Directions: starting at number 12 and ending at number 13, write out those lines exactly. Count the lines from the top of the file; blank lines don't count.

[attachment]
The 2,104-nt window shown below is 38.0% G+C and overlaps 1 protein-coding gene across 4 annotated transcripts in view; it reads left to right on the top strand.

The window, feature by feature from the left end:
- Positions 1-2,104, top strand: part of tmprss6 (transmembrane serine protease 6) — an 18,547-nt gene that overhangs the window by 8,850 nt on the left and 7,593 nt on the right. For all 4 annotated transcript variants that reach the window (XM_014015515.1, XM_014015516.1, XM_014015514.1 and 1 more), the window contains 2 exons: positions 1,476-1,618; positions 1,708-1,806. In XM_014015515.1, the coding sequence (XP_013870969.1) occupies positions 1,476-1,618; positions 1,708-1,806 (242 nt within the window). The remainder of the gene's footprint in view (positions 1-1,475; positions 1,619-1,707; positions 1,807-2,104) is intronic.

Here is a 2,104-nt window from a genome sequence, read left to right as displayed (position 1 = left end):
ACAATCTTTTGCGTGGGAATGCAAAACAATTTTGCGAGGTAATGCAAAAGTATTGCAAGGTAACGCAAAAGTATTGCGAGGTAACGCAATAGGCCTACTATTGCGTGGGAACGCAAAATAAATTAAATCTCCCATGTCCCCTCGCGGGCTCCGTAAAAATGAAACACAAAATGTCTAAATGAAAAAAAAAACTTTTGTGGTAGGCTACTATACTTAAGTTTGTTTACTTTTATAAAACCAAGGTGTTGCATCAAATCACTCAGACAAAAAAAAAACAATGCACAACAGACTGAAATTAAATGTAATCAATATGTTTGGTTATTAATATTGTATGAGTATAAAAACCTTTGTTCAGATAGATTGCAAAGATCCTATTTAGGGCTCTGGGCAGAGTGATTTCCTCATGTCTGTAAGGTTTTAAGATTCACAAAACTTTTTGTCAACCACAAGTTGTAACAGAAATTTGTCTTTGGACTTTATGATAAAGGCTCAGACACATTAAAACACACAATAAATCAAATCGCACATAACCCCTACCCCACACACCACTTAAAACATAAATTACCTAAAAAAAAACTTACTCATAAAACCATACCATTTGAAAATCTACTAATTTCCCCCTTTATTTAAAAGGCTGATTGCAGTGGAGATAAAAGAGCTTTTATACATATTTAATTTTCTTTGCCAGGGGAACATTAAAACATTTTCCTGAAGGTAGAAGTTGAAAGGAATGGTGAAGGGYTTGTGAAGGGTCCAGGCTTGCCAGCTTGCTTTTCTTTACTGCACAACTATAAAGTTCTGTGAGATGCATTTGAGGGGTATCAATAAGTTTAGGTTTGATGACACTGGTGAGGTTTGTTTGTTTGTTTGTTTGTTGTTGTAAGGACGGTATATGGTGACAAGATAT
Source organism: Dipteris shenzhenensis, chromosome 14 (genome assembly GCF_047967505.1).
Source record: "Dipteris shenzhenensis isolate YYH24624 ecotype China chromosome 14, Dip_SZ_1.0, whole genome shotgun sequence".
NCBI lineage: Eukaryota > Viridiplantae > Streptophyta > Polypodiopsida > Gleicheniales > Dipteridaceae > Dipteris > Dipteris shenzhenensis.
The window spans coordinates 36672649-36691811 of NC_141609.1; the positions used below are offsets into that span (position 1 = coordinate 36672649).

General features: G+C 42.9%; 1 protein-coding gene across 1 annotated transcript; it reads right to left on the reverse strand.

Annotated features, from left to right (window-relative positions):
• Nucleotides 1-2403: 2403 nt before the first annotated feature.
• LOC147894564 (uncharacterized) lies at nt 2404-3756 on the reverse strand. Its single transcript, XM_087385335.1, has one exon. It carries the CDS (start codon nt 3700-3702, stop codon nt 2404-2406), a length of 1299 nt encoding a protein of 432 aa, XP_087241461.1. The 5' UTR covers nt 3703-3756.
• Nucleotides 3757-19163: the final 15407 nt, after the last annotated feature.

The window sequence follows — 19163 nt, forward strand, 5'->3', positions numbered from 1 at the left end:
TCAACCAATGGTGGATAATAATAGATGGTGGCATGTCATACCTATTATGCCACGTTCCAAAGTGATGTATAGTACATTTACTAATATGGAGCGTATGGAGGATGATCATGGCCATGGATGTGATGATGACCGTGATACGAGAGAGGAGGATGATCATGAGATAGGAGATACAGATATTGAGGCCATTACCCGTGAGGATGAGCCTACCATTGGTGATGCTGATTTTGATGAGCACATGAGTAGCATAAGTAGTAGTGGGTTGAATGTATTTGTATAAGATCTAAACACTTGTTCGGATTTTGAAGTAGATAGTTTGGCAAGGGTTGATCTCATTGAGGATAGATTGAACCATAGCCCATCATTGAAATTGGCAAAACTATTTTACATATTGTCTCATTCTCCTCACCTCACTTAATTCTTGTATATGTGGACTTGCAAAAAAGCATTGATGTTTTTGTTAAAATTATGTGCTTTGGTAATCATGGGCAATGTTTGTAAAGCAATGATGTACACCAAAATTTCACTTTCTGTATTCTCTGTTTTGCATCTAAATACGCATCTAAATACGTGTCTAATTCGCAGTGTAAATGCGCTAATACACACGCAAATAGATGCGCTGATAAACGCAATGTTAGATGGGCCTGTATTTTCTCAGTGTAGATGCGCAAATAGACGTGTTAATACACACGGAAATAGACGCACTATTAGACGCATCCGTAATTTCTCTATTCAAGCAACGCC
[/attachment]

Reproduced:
• Nucleotides 1-2403: 2403 nt before the first annotated feature.
• LOC147894564 (uncharacterized) lies at nt 2404-3756 on the reverse strand. Its single transcript, XM_087385335.1, has one exon. It carries the CDS (start codon nt 3700-3702, stop codon nt 2404-2406), a length of 1299 nt encoding a protein of 432 aa, XP_087241461.1. The 5' UTR covers nt 3703-3756.